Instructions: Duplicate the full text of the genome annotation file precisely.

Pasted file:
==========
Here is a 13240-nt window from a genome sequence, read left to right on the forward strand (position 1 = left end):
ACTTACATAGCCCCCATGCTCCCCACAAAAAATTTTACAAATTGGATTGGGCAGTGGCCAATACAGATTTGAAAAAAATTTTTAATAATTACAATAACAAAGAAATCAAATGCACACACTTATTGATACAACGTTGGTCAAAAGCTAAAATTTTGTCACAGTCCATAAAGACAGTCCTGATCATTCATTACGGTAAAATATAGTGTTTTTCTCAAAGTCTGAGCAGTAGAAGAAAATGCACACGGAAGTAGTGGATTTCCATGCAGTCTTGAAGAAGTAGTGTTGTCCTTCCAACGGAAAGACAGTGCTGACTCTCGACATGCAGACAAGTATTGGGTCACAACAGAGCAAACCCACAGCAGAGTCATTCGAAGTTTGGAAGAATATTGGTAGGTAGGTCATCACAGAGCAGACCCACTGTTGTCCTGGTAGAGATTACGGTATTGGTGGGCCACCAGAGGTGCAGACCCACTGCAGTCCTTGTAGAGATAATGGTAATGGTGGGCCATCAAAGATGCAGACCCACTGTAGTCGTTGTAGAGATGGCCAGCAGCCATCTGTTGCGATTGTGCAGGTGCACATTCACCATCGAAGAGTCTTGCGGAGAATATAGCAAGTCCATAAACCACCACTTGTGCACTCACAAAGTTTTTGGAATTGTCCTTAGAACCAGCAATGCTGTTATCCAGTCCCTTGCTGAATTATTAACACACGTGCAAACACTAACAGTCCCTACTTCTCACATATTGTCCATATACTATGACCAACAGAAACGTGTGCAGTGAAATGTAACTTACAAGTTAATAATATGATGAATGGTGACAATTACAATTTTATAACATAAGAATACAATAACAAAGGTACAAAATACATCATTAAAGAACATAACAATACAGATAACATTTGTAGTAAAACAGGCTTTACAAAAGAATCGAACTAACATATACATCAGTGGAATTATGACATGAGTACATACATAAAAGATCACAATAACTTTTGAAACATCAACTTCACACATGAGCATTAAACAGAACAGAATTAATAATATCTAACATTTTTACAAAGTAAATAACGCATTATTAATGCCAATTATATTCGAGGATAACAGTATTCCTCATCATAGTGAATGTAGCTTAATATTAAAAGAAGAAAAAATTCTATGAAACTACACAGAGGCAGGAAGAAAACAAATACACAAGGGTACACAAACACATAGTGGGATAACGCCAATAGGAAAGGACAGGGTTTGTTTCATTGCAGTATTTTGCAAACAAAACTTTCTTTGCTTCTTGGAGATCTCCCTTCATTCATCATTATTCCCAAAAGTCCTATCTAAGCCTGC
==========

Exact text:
Here is a 13240-nt window from a genome sequence, read left to right on the forward strand (position 1 = left end):
ACTTACATAGCCCCCATGCTCCCCACAAAAAATTTTACAAATTGGATTGGGCAGTGGCCAATACAGATTTGAAAAAAATTTTTAATAATTACAATAACAAAGAAATCAAATGCACACACTTATTGATACAACGTTGGTCAAAAGCTAAAATTTTGTCACAGTCCATAAAGACAGTCCTGATCATTCATTACGGTAAAATATAGTGTTTTTCTCAAAGTCTGAGCAGTAGAAGAAAATGCACACGGAAGTAGTGGATTTCCATGCAGTCTTGAAGAAGTAGTGTTGTCCTTCCAACGGAAAGACAGTGCTGACTCTCGACATGCAGACAAGTATTGGGTCACAACAGAGCAAACCCACAGCAGAGTCATTCGAAGTTTGGAAGAATATTGGTAGGTAGGTCATCACAGAGCAGACCCACTGTTGTCCTGGTAGAGATTACGGTATTGGTGGGCCACCAGAGGTGCAGACCCACTGCAGTCCTTGTAGAGATAATGGTAATGGTGGGCCATCAAAGATGCAGACCCACTGTAGTCGTTGTAGAGATGGCCAGCAGCCATCTGTTGCGATTGTGCAGGTGCACATTCACCATCGAAGAGTCTTGCGGAGAATATAGCAAGTCCATAAACCACCACTTGTGCACTCACAAAGTTTTTGGAATTGTCCTTAGAACCAGCAATGCTGTTATCCAGTCCCTTGCTGAATTATTAACACACGTGCAAACACTAACAGTCCCTACTTCTCACATATTGTCCATATACTATGACCAACAGAAACGTGTGCAGTGAAATGTAACTTACAAGTTAATAATATGATGAATGGTGACAATTACAATTTTATAACATAAGAATACAATAACAAAGGTACAAAATACATCATTAAAGAACATAACAATACAGATAACATTTGTAGTAAAACAGGCTTTACAAAAGAATCGAACTAACATATACATCAGTGGAATTATGACATGAGTACATACATAAAAGATCACAATAACTTTTGAAACATCAACTTCACACATGAGCATTAAACAGAACAGAATTAATAATATCTAACATTTTTACAAAGTAAATAACGCATTATTAATGCCAATTATATTCGAGGATAACAGTATTCCTCATCATAGTGAATGTAGCTTAATATTAAAAGAAGAAAAAATTCTATGAAACTACACAGAGGCAGGAAGAAAACAAATACACAAGGGTACACAAACACATAGTGGGATAACGCCAATAGGAAAGGACAGGGTTTGTTTCATTGCAGTATTTTGCAAACAAAACTTTCTTTGCTTCTTGGAGATCTCCCTTCATTCATCATTATTCCCAAAAGTCCTATCTAAGCCTGC